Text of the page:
Voters In Poland, Guatemala And Argentina Surprise Establishment Candidates : The Two-Way Polish and Guatemalan voters have decisively rejected their current leadership, while Argentina is headed for a run-off. Candidates from the right won in Switzerland.
NPR logo Voters In Poland, Guatemala And Argentina Surprise Establishment Candidates

Voters In Poland, Guatemala And Argentina Surprise Establishment Candidates

Jimmy Morales, the National Front of Convergence party presidential candidate and former television comedian, won a presidential runoff election in Guatemala on Sunday. Luis Soto/AP hide caption

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Luis Soto/AP

Jimmy Morales, the National Front of Convergence party presidential candidate and former television comedian, won a presidential runoff election in Guatemala on Sunday.

Luis Soto/AP

Polish and Guatemalan voters have decisively rejected their current leadership, while Argentina heads for a runoff.

Polish voters went with the right-wing opposition party Law and Justice on Sunday. The party leader, Jaroslaw Kaczynski, is a former prime minister and Eurosceptic who has publicly opposed a European Union plan to require member states to take in refugees from the Middle East and North Africa. It was a sweeping victory: For the first time since the transition from Communist rule in 1989, none of Poland's left-wing or social democratic parties appeared to have won seats in the new parliament.

The victory is part of a larger rightward shift on the continent. The anti-immigrant, fiscally conservative Swiss People's Party, or SVP, triumphed in that country's recent parliamentary elections. And polls show Marine Le Pen's far-right National Front party on track to gain control of two northern regions in France in upcoming December regional elections.

In Guatemala, voters also opted for change. Jimmy Morales, a former TV comedian who has never held elected office, cruised to victory over former first lady Sandra Torres. Morales — who campaigned under the slogan "I'm not corrupt nor a thief" — portrayed himself as a divisive break with the Central American country's discredited ruling class. Former President Otto Pérez Molina was forced to resign last month and is currently in jail awaiting trial for his alleged participation in a multimillion-dollar customs fraud case.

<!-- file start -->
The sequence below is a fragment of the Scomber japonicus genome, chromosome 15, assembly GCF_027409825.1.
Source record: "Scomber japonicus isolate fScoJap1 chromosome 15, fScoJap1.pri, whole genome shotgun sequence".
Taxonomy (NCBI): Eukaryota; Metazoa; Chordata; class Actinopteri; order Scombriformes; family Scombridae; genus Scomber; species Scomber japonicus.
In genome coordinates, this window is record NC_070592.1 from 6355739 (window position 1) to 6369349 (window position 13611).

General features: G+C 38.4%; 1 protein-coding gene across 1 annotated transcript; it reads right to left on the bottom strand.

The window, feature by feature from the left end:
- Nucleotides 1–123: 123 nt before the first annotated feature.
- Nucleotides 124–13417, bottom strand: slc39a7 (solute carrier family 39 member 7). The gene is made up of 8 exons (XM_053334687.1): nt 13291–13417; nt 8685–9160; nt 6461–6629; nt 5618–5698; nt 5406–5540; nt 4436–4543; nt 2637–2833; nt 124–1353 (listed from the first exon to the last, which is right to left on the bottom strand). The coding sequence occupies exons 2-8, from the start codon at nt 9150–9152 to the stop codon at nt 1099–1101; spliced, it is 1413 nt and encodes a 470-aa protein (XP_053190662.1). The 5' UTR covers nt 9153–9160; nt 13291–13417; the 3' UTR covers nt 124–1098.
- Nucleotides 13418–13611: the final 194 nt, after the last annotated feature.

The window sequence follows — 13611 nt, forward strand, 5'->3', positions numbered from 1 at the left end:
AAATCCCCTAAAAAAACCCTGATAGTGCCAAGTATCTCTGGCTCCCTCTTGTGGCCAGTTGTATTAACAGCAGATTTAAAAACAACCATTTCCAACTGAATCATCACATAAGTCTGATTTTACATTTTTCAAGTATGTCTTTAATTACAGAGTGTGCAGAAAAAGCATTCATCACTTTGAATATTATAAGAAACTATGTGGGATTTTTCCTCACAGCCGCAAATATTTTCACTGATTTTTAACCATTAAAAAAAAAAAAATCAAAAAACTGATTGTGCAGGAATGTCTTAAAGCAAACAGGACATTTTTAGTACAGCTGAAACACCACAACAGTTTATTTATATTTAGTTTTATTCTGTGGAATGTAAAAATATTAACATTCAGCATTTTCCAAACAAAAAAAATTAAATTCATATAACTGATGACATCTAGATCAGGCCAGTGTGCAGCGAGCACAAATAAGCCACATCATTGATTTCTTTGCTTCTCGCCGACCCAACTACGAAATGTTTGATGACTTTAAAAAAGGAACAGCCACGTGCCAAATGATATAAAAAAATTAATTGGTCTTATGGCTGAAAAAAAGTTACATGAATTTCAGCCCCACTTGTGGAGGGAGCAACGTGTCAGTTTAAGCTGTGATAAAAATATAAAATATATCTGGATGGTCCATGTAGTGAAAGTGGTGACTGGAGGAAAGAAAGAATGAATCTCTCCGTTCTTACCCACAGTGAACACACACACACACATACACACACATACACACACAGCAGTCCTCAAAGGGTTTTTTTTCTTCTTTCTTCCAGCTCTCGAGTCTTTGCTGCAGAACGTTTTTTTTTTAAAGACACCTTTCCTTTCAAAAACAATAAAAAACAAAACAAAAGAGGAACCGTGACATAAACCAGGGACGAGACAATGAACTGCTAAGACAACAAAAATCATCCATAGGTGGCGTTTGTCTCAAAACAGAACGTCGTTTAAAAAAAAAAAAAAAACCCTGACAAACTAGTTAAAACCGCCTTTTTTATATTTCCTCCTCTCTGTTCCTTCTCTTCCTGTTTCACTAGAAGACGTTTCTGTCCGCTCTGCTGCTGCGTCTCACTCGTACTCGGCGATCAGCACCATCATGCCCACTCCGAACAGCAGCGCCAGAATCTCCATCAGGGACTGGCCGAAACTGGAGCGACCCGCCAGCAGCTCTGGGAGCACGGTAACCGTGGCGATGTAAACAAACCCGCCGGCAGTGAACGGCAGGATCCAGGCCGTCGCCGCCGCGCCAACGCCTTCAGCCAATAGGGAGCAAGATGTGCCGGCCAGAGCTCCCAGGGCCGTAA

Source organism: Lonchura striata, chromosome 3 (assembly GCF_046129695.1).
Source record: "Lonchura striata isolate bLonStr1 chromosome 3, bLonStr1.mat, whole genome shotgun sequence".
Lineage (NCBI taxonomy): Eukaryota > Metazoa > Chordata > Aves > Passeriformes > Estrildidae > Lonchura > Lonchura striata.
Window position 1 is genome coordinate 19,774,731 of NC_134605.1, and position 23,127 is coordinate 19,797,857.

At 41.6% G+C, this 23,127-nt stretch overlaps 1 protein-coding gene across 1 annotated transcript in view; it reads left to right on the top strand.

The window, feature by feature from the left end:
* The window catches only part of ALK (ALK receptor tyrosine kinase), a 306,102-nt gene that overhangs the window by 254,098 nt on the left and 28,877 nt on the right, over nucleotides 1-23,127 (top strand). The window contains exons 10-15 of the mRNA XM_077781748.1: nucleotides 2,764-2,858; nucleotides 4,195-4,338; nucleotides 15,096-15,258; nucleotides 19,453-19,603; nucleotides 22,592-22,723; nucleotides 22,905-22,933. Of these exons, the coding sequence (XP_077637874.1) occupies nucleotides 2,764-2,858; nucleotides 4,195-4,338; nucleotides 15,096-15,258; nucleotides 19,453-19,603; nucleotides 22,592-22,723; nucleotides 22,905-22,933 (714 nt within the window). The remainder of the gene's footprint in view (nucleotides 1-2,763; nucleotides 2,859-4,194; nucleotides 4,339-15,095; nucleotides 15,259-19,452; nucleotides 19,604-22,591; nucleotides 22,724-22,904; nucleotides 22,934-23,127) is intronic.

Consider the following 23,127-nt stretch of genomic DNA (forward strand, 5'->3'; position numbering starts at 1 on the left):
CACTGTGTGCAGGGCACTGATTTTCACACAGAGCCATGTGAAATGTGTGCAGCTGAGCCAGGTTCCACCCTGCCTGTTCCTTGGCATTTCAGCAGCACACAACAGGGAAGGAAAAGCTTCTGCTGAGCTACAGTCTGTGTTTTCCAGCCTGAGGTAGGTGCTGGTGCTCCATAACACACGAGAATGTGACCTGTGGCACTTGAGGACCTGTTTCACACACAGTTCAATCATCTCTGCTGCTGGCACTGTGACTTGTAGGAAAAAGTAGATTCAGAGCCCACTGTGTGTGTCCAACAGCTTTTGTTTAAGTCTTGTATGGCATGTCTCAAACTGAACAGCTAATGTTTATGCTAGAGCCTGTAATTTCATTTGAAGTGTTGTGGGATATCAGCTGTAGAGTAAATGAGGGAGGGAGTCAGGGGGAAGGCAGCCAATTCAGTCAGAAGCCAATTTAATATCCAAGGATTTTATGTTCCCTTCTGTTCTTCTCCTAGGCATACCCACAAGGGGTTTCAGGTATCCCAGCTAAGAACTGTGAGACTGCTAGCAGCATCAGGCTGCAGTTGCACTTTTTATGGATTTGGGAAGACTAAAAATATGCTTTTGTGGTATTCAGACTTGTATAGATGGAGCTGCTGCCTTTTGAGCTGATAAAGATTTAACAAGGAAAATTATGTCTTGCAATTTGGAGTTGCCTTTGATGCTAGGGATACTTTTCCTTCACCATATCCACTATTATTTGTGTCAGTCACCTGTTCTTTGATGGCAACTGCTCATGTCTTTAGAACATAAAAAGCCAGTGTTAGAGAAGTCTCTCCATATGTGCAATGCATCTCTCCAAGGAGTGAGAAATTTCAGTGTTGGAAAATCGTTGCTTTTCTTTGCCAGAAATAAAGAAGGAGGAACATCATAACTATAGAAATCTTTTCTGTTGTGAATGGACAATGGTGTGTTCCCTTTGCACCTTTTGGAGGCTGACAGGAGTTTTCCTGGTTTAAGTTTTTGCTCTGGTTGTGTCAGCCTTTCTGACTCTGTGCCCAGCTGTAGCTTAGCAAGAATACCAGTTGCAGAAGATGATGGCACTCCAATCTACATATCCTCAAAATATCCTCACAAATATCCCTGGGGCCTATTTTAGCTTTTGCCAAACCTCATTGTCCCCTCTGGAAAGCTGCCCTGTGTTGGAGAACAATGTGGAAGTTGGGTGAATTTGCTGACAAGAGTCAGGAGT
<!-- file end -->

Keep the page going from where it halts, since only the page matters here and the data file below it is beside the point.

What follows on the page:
Voters in Argentina did not reject its current leadership in the manner of Poland or Guatemala this election cycle. But Sunday's election did defy expectations that outgoing President Cristina Fernandez de Kirchner's anointed candidate would win an outright victory, without having to participate in a runoff. Instead, Kirchner-endorsed Daniel Scioli, a former vice president, just barely edged out conservative opposition candidate Mauricio Macri. The economy was front and center in this campaign: Inflation is around 25 percent and foreign reserves are dwindling.

Kirchner was constitutionally prohibited from running for a third consecutive term. She was elected to the presidency in 2007 after her husband, Nestor Kirchner, decided not to run for re-election. He had been elected to Argentina's top office in 2003 and died in 2010. Together, the couple held the presidency for a dozen years.

Correction Oct. 27, 2015

A previous version of this post wrongly identified Marine Le Pen's political party as Les Republicains. She leads the National Front party. It also stated that former Argentine President Nestor Kirchner died in 2007 — the correct year is 2010.